In an interview with GQ, the actor -- who starred alongside Loughlin on "Full House" from 1987-95 and on the Netflix reboot "Fuller House" -- explained why he's been hesitant to speak too much about the legal drama as it unfolds.
"I gotta be careful," Stamos said. "I want to wait until the trial happens, if it does, or whatever the result is, and then talk about it."
When asked if he's still close with Loughlin, Stamos said, "Yes. And I'll tell you one thing that has been strange is: Honestly I can't figure it out. It doesn't make sense. I talked to her the morning everything hit. I just can't process it still."
Although Stamos refused to speculate, he said, "Whatever happened, I'm pretty sure that the punishment is not equal to the crime, if there was a crime."
Loughlin and fashion designer husband Mossimo Giannulli were among the 50 people caught up in a scam in which wealthy families allegedly paid bribes to get their kids into elite schools.
The two were accused of paying $500,000 to pass their daughter Olivia Jade and her older sister Bella off as athletic recruits to the USC crew team, even though neither competitively rowed before. Loughlin and Giannuli have claimed they were not aware the scheme would get the girls a rowing scholarship.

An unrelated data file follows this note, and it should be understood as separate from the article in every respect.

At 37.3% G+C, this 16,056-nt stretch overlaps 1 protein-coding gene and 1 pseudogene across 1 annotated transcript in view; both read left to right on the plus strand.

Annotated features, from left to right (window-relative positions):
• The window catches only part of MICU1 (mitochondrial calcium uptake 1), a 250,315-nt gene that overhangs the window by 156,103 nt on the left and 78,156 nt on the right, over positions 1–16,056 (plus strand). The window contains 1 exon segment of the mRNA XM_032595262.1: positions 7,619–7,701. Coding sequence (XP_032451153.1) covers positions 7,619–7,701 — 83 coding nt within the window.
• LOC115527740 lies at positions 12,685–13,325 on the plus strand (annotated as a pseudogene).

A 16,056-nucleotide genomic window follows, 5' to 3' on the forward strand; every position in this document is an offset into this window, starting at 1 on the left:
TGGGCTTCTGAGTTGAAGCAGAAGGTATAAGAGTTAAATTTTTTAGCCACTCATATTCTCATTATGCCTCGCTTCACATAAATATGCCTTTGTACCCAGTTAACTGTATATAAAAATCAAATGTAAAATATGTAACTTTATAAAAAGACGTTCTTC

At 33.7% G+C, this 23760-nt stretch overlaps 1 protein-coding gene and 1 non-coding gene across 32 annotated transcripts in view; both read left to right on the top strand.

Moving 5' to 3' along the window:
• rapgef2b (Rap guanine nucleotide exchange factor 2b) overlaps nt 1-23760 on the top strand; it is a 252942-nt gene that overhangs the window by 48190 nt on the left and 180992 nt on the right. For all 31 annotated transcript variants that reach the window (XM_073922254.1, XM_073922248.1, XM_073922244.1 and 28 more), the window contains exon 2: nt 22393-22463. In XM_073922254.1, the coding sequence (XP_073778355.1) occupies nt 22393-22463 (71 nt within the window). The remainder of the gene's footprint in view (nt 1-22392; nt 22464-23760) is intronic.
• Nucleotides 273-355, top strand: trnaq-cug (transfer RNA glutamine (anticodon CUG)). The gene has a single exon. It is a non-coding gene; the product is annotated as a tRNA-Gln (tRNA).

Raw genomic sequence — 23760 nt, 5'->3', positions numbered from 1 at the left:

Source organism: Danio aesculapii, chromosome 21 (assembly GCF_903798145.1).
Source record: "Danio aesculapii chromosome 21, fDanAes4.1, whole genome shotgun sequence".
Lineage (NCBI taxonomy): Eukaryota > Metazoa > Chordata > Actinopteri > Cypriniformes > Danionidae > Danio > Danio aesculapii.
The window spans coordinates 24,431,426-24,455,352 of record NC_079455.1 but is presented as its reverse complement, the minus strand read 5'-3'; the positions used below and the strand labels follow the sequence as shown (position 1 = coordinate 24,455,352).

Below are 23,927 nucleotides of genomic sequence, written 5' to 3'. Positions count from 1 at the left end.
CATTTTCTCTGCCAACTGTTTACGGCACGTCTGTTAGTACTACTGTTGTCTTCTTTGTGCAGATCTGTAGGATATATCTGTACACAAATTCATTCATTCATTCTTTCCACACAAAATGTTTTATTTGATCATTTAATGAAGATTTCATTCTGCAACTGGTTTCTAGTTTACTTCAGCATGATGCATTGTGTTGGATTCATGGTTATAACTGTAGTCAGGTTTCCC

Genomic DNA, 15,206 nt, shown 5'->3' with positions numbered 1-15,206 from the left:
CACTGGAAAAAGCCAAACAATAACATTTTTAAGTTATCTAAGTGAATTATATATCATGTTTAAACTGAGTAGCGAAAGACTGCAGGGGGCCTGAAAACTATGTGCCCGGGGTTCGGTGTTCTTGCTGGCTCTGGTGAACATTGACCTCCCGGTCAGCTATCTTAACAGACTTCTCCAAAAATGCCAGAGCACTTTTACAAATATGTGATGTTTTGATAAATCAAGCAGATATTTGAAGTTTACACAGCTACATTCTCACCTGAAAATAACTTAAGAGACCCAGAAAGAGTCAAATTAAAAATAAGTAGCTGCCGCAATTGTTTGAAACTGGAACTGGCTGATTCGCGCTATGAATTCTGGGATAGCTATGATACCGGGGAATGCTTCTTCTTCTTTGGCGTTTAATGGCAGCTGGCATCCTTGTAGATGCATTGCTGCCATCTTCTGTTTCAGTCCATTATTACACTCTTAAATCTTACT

After the pair pled not guilty to conspiracy to commit mail fraud and honest services mail fraud, prosecutors added conspiracy to money launder to the list of charges, doubling their potential maximum prison sentences to 40 years.
Loughlin and Giannulli appeared in court in Boston on Tuesday, where they told the judge they want the same lawyer to represent them in the case. According to TMZ, the couple signed a document stating they understand there could be possible conflict having the same attorney.
Their trial date is set for early 2020.
Back in May, actress Felicity Huffman pled guilty to her part in the scam, admitting to paying mastermind Rick Singer $15,000 to correct her daughter's SAT scores. She will be sentenced on September 13